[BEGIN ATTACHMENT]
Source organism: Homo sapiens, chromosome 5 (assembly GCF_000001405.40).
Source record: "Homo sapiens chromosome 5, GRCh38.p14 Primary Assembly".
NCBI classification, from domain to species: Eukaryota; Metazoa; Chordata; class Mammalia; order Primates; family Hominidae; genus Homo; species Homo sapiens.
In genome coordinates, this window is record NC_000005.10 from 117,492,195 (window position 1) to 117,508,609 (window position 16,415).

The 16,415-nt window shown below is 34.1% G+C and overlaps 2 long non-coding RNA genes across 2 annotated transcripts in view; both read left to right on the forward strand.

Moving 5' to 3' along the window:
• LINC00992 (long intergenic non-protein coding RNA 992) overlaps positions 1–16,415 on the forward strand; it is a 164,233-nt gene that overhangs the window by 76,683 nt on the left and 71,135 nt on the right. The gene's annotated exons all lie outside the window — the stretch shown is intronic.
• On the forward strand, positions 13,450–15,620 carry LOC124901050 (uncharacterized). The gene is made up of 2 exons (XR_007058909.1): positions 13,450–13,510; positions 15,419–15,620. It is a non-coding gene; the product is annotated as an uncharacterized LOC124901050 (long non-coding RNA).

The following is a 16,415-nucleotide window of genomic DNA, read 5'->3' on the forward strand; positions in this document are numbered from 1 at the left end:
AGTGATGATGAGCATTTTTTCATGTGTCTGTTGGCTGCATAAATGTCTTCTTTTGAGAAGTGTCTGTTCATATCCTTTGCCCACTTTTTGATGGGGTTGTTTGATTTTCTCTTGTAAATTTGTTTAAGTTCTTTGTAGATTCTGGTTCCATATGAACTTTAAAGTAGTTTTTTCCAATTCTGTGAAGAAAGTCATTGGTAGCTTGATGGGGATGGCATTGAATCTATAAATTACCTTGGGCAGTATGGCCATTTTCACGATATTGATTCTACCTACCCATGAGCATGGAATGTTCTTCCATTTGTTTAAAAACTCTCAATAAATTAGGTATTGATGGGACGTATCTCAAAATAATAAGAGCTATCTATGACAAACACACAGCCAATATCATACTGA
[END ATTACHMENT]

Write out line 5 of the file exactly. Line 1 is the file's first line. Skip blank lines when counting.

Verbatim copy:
The 16,415-nt window shown below is 34.1% G+C and overlaps 2 long non-coding RNA genes across 2 annotated transcripts in view; both read left to right on the forward strand.